FAQs about the Probate Process in Alberta

West Legal breaks down the process of obtaining a probate.

Probate FAQs

What does it mean to probate a will?

When people refer to probate, or probating a will, they are likely referring to obtaining a “grant of probate”. A grant of probate is obtained by the personal representative, or executor, of the estate upon application to the Surrogate Office of the Court of Queen’s Bench in Alberta. The grant allows the personal representative to legally fulfill their duties as administrator of the estate.

Do I have to obtain a grant of probate in Alberta? 

While a grant of probate is often required to administer a deceased’s estate, it is not always necessary. Simple estates, estates with minimal assets and estates where all assets are held with a surviving spouse in joint names may not require probate. The estate lawyers at West Legal will provide you with an honest assessment of whether or not you can avoid probate and the associated legal costs.

In what circumstances will I need to go through probate?

Without a complete picture of the estate in question, it’s impossible to provide a definitive answer as to whether probate will be required. However, there are circumstances where probate will almost always be required. Those circumstances include estates where there is no surviving spouse as a joint tenant, where assets are in the name of the deceased only, where the estate has significant asset value, where there is no will and where the will is of dubious validity.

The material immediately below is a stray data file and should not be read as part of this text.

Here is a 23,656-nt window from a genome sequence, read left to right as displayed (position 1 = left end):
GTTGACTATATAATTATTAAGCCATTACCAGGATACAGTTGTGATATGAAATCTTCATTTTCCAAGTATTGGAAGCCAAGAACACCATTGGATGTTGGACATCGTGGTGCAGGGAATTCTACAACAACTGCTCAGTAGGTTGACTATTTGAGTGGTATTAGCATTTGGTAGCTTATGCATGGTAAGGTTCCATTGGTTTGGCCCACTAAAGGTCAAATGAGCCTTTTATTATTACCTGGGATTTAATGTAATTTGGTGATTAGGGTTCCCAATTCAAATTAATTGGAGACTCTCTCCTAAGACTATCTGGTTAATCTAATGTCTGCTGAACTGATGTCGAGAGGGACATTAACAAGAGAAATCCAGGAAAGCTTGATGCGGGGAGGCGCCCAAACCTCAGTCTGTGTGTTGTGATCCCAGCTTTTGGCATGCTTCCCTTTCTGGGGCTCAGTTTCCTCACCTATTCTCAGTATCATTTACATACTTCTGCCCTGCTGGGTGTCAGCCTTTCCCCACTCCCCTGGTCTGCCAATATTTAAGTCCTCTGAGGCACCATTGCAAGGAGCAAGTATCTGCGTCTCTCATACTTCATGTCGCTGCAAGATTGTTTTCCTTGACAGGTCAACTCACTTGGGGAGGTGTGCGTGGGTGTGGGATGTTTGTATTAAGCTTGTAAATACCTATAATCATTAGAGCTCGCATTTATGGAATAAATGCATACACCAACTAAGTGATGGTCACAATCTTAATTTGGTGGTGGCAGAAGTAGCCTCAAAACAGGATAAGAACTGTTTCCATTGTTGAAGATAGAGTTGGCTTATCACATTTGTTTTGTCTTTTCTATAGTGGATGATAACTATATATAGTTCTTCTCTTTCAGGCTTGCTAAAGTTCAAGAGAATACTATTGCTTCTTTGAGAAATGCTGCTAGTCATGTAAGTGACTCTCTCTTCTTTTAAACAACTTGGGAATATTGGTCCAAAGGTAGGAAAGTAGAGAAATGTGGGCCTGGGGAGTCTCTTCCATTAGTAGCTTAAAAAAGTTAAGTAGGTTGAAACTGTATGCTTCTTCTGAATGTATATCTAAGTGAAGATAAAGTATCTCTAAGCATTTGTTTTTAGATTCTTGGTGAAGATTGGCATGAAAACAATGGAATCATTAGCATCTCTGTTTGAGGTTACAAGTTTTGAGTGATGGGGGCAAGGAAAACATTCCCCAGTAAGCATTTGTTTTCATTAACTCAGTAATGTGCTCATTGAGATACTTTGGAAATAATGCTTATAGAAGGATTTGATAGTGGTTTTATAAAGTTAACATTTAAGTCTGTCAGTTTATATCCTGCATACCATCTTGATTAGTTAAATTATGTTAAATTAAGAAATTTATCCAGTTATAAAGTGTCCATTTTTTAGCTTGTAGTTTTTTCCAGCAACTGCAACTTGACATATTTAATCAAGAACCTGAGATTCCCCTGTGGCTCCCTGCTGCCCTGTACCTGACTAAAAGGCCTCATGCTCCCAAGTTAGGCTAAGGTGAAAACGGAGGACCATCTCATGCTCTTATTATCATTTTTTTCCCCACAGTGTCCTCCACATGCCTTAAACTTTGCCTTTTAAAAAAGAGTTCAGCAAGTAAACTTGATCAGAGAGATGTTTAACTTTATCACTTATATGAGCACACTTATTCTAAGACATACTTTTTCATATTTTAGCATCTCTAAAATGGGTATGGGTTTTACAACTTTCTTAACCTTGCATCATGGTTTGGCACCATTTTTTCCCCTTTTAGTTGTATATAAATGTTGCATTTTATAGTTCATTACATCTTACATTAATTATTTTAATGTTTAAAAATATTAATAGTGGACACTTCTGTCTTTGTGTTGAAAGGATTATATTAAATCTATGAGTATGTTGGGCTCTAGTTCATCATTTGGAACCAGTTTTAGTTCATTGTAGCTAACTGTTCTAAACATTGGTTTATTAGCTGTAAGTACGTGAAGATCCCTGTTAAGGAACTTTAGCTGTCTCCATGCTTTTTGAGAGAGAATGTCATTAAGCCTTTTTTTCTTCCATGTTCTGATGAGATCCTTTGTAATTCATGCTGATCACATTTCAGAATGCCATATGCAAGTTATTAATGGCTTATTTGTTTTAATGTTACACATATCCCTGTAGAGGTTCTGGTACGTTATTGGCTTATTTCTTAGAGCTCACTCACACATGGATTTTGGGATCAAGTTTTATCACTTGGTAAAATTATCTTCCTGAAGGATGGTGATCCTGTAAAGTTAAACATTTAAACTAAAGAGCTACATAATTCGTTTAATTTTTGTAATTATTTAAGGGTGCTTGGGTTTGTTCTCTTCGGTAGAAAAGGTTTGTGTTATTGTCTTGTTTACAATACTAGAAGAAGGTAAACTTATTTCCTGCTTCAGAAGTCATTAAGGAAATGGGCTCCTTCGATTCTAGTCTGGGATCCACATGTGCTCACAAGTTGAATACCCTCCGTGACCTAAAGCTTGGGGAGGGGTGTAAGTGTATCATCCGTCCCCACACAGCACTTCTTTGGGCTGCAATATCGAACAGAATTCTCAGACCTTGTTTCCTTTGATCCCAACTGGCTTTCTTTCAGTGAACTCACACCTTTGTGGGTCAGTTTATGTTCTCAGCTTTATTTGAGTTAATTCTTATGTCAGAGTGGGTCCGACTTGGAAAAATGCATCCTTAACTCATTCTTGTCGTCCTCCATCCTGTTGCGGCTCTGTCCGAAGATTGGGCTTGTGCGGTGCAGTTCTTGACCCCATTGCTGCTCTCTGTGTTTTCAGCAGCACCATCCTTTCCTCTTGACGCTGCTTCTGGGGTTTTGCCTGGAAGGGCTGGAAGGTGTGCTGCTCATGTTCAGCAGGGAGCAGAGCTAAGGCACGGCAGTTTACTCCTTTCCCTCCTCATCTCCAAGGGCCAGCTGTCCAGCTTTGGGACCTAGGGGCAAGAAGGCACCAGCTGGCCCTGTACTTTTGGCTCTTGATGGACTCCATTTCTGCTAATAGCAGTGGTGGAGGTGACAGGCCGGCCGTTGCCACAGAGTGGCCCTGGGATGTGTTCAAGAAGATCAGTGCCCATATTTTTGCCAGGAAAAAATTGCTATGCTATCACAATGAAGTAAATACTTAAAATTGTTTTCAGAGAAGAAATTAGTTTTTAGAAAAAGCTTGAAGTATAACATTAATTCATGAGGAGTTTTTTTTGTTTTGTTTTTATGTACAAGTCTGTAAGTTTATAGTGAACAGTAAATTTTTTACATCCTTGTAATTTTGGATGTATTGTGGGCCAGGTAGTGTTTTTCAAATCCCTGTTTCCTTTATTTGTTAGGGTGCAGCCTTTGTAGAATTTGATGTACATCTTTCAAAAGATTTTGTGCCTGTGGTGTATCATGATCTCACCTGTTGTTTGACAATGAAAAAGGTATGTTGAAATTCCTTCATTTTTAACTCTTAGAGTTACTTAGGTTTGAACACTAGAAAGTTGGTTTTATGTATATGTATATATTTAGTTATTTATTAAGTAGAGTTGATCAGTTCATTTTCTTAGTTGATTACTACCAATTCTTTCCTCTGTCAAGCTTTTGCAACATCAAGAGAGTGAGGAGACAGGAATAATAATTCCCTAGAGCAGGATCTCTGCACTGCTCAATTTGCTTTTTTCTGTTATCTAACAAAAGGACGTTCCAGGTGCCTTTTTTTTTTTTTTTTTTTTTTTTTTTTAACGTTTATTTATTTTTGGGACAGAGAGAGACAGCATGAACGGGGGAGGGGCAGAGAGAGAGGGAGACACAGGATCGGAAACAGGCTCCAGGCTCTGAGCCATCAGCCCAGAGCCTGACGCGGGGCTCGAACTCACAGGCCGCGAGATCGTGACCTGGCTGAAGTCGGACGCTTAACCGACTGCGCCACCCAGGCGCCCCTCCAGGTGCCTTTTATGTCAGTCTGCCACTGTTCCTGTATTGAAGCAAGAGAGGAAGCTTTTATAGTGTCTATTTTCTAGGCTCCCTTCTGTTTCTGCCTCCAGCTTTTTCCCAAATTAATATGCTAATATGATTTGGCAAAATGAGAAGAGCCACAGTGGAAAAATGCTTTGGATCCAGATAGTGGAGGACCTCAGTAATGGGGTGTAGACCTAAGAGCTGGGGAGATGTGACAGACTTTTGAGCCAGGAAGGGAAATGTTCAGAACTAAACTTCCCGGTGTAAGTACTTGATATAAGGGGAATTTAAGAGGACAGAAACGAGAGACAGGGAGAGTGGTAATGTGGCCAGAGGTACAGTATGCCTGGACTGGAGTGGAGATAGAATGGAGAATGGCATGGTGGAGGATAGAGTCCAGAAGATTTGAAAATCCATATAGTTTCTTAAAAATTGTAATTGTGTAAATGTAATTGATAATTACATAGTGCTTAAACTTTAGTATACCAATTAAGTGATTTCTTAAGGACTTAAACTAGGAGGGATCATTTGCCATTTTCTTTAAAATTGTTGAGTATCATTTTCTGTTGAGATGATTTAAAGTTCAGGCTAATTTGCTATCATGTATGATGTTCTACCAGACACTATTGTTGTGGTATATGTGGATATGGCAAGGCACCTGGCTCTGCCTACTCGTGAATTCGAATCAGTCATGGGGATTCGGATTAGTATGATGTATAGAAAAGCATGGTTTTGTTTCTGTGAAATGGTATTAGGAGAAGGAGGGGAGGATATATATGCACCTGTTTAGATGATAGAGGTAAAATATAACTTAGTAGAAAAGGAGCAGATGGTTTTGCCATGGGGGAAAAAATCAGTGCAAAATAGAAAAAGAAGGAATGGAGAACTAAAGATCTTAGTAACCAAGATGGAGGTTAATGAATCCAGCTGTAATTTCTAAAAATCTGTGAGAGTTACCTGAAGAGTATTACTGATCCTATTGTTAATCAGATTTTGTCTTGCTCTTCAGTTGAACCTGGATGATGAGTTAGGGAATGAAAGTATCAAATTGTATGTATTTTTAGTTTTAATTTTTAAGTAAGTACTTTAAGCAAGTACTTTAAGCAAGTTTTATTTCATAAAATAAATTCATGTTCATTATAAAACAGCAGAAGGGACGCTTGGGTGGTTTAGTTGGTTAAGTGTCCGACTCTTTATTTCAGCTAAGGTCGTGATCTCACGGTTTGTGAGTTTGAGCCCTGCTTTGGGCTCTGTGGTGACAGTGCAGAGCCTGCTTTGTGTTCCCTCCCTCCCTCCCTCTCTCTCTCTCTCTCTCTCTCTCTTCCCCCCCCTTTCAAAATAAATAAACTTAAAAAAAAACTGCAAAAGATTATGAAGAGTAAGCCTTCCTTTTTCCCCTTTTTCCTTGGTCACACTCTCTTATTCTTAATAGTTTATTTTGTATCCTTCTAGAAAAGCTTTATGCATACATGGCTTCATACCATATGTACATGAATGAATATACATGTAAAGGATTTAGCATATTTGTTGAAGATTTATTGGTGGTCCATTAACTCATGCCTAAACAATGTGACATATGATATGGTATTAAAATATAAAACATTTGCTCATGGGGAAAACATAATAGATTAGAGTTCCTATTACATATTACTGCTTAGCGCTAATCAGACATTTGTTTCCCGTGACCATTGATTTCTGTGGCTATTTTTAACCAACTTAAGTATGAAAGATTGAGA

What is the difference between a grant of probate and a grant of administration?

Typically, a grant of probate is obtained for estates where a valid will exists that appoints a willing and able personal representative. Where no will exists, or there is a will but the appointed personal representative is deceased, unable or unwilling to act, a person wishing to administer the estate may apply for a grant of administration.

Do I need a lawyer to apply for a grant of probate or a grant of administration?

While you don’t have to retain a lawyer’s services when applying for a grant of probate or a grant of administration, it is highly recommended. You may find yourself unsure of which grant to apply for or whether you need to apply at all and an estates lawyer will guide you towards the best option. The probate process requires extensive paperwork which is often confusing. Estate lawyers work with probate documents regularly and are able to ensure the application proceeds smoothly.

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